The population of Bangladesh is relatively homogeneous and consists of 98% ethnic Bengalis. The other 2 % belong to different tribal groups and communities, who live mostly in the hilly regions of the Chittagong Hill Tracts, Mymensingh, Sylhet and Rajshahi areas. The majority of the tribes are descended from Tibet Burman ethnic group with pronounced Mongol lineaments. Their specific languages and dialects are of the same group and have its own specific and strict social organization. Their bamboo houses, which sit on stilts two to three meters above ground as protection against floods and wildlife, are unique to them.
I have long held an interest in ethnic groups, minorities and isolated communities. I feel great satisfaction in communicating with such people, in hearing their stories, observing their habits and enjoying their primitive art. I was fortunate to have had the opportunity through the valuable help of my guide Eusuf, to visit eight different tribal communities in Bangladesh, to communicate with them and photograph some of the important moments of their daily lives.
This chapter contains some basic information and data about the tribal groups, it is provided by The International Mission Board - Global Research, Month 20XX, http://www.peoplegroups.org.
I would like to point out that the aim of this article isn’t to provide a visual and anthropological or ethnical research on the various tribes, but rather to illustrate and promote the authenticity and uniqueness of their cultures, by way of sensitively captured photographs.
The tribes I visited, documented and photographed are: Tripuri, Garo, Khasi, Manipuri, Mros, Bawm, Marma and Condro. The Condro was the only tribe I failed to find any information about, therefore I have only the pictures to offer. I endeavoured to visit several villages of each tribe in order to be able to capture both the general and the specific - I succeeded in most cases. I also set out to photograph representative examples of both sexes, of any age, as well as some specific activities, such as sorting leaves of betel, which is a specific occupation of the Khasi tribe. There are additional photographs to be viewed in my online galleries for which I have added web links under the descriptions of each tribe.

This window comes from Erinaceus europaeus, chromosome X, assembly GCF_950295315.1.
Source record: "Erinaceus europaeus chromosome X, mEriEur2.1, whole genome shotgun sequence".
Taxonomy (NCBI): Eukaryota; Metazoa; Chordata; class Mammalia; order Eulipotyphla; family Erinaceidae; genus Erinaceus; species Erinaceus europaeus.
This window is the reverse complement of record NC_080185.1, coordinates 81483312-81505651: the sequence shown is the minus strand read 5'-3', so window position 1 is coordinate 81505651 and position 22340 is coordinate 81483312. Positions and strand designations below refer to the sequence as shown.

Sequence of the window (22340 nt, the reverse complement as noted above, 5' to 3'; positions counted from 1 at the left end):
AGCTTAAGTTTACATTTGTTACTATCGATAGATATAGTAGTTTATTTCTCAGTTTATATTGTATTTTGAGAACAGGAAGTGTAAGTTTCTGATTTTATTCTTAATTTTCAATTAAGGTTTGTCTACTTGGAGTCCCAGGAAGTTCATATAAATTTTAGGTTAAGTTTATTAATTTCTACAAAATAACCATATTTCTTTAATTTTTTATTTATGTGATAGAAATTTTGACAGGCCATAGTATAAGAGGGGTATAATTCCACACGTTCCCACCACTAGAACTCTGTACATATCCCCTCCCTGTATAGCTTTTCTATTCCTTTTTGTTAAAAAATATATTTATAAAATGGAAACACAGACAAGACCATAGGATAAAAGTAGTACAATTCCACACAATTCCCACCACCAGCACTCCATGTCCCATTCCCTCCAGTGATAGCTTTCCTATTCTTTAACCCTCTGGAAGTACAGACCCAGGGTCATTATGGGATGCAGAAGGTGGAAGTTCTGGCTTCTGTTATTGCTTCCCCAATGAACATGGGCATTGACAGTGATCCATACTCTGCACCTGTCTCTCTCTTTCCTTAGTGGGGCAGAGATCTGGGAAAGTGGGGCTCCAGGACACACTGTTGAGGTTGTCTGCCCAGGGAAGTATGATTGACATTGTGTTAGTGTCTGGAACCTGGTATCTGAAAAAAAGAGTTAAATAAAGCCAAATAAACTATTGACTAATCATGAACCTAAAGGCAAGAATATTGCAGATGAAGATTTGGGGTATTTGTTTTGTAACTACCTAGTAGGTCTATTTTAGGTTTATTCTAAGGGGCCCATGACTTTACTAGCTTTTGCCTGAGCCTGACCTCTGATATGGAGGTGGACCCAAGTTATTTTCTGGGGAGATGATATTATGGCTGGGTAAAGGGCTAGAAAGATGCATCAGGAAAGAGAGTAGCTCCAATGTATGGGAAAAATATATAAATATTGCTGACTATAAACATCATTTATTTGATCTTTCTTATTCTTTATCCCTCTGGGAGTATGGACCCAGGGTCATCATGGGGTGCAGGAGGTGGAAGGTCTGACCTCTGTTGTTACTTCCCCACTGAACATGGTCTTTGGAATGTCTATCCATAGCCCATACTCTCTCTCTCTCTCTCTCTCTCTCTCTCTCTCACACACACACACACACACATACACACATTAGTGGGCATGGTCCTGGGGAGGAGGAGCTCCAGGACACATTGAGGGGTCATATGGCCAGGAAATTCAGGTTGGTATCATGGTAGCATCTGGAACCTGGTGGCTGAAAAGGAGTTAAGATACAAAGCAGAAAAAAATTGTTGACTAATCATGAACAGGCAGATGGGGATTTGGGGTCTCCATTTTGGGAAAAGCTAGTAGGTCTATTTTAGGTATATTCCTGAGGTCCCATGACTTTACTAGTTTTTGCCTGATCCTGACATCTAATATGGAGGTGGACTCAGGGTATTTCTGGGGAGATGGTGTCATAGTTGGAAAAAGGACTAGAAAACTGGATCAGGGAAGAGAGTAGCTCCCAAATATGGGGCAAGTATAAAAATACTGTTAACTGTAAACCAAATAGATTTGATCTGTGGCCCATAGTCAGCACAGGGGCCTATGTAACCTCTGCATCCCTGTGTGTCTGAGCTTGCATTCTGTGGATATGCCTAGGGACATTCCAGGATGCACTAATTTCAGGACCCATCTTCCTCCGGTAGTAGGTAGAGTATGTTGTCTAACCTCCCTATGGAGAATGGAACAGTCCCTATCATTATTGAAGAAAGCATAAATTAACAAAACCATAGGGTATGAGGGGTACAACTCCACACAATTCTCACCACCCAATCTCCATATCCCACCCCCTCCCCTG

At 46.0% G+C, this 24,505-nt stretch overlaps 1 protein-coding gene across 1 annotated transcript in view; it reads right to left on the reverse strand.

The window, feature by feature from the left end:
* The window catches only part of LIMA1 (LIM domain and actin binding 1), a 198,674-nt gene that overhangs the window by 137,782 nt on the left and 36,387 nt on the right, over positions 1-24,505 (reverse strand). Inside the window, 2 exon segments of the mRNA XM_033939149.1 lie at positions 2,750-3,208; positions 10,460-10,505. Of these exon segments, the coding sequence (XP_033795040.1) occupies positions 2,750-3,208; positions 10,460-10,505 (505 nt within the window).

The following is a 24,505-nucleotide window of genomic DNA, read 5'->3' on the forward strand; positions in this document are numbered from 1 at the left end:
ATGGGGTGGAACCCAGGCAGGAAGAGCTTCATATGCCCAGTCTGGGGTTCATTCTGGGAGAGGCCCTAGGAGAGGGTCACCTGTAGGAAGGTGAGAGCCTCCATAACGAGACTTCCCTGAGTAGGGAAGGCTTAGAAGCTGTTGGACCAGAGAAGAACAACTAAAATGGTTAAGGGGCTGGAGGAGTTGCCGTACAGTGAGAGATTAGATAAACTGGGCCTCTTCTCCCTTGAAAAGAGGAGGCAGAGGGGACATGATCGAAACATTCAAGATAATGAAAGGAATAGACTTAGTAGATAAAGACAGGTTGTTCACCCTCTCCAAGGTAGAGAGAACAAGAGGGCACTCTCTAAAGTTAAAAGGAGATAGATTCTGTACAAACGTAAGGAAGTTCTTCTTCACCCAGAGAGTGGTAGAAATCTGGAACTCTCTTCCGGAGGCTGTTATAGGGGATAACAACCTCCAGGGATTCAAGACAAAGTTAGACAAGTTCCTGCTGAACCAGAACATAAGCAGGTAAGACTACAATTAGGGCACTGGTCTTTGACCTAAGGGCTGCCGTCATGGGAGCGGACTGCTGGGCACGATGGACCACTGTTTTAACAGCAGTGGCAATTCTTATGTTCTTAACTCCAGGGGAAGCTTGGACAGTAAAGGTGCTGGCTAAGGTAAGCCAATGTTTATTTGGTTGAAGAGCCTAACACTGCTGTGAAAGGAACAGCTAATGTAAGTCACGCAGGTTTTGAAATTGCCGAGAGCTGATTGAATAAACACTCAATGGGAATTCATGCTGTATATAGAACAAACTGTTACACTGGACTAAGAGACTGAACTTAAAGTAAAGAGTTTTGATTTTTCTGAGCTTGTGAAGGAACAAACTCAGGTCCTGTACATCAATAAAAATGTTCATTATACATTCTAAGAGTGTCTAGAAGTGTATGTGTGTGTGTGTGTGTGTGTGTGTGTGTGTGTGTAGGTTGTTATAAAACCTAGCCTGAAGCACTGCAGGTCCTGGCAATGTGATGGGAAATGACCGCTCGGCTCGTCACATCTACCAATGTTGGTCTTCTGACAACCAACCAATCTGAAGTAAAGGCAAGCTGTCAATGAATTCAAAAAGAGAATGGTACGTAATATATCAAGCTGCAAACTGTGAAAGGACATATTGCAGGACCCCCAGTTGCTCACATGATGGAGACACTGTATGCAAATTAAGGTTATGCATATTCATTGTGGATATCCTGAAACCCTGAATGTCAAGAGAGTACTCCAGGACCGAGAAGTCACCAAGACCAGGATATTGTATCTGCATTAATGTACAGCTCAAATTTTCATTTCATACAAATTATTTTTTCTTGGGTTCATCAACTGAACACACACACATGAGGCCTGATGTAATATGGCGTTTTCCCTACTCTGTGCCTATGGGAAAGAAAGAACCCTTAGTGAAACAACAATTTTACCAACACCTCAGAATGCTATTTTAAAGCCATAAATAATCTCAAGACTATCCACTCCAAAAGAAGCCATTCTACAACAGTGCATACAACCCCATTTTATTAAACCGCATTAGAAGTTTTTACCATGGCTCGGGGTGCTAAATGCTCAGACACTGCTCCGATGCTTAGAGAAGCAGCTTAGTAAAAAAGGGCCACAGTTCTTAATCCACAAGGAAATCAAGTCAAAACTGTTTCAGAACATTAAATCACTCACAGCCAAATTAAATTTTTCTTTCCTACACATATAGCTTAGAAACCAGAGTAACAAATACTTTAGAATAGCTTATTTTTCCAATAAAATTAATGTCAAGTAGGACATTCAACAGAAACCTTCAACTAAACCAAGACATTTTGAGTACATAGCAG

The Tripuri (also Tipra or Tipperah) people are the original inhabitants of the Twipra Kingdom in North-East India and Bangladesh. Tripuris entered their present country through its north-eastern corner, settled there and gradually expanded their settlement and suzerainty over the whole of Tripura. They were able to expand their influence as far south as Chittagong, as far west as Comilla and Noakhali (known during the British period as 'plains Tipperah') and as far north as Sylhet (all in present Bangladesh). The Tripuri people have a rich historical, social and cultural heritage which is totally distinct from that of the mainland Indians. Their distinctive culture – as reflected in their dance, music, festivals, management of community affairs, dress and food habits – has a strong base.